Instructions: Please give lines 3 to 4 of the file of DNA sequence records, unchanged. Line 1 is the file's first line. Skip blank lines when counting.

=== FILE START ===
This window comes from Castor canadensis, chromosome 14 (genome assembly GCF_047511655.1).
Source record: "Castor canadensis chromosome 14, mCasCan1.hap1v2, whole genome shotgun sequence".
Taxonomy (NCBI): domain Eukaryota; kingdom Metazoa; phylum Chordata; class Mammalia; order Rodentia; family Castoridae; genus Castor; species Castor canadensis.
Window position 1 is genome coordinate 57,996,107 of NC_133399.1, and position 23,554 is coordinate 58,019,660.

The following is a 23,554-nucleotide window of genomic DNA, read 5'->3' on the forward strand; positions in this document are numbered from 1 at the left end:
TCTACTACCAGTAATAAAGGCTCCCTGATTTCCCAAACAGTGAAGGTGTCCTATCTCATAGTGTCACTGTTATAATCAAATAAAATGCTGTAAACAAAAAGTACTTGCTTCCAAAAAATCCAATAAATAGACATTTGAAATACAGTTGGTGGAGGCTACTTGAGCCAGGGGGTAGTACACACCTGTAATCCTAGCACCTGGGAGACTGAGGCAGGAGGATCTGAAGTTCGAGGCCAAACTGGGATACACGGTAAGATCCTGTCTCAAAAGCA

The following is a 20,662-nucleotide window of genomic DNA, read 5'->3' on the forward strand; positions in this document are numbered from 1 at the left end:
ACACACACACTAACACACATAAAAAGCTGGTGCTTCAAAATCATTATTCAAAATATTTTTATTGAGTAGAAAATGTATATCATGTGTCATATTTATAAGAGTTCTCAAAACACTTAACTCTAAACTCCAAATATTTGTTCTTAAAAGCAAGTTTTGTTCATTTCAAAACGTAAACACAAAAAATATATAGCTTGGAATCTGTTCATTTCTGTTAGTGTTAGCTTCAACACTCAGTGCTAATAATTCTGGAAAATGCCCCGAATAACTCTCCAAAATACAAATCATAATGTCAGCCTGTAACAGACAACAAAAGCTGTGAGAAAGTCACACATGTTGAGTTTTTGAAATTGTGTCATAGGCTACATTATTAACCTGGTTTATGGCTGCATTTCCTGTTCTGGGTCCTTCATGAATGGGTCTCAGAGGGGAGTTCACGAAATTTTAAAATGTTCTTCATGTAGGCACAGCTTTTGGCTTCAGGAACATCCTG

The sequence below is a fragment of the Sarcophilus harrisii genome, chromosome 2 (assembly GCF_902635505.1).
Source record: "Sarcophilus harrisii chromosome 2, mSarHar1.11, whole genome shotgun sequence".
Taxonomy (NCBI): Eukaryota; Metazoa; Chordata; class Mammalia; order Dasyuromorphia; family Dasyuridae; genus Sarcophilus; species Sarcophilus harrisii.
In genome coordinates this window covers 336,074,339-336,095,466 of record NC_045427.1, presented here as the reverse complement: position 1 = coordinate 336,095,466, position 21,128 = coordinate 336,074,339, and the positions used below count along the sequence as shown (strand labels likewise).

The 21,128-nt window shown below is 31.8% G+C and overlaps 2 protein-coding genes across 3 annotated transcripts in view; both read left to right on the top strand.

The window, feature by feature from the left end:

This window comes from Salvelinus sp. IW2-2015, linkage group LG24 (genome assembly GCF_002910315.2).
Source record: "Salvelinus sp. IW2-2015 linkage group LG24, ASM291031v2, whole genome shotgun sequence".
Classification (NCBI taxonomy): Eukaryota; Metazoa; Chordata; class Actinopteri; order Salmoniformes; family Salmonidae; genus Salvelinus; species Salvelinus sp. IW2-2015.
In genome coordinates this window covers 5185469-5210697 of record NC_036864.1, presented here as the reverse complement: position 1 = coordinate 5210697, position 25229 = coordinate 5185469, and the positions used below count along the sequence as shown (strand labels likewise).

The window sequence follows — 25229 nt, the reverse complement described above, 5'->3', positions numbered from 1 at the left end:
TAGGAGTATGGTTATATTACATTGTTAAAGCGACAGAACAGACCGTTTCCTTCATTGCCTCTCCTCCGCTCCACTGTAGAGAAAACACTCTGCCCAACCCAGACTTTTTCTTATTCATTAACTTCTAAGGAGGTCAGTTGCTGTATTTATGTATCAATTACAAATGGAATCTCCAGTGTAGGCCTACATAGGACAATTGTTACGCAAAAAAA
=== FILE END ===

Taxonomy (NCBI): domain Eukaryota; kingdom Metazoa; phylum Chordata; class Mammalia; order Rodentia; family Castoridae; genus Castor; species Castor canadensis.
Window position 1 is genome coordinate 57,996,107 of NC_133399.1, and position 23,554 is coordinate 58,019,660.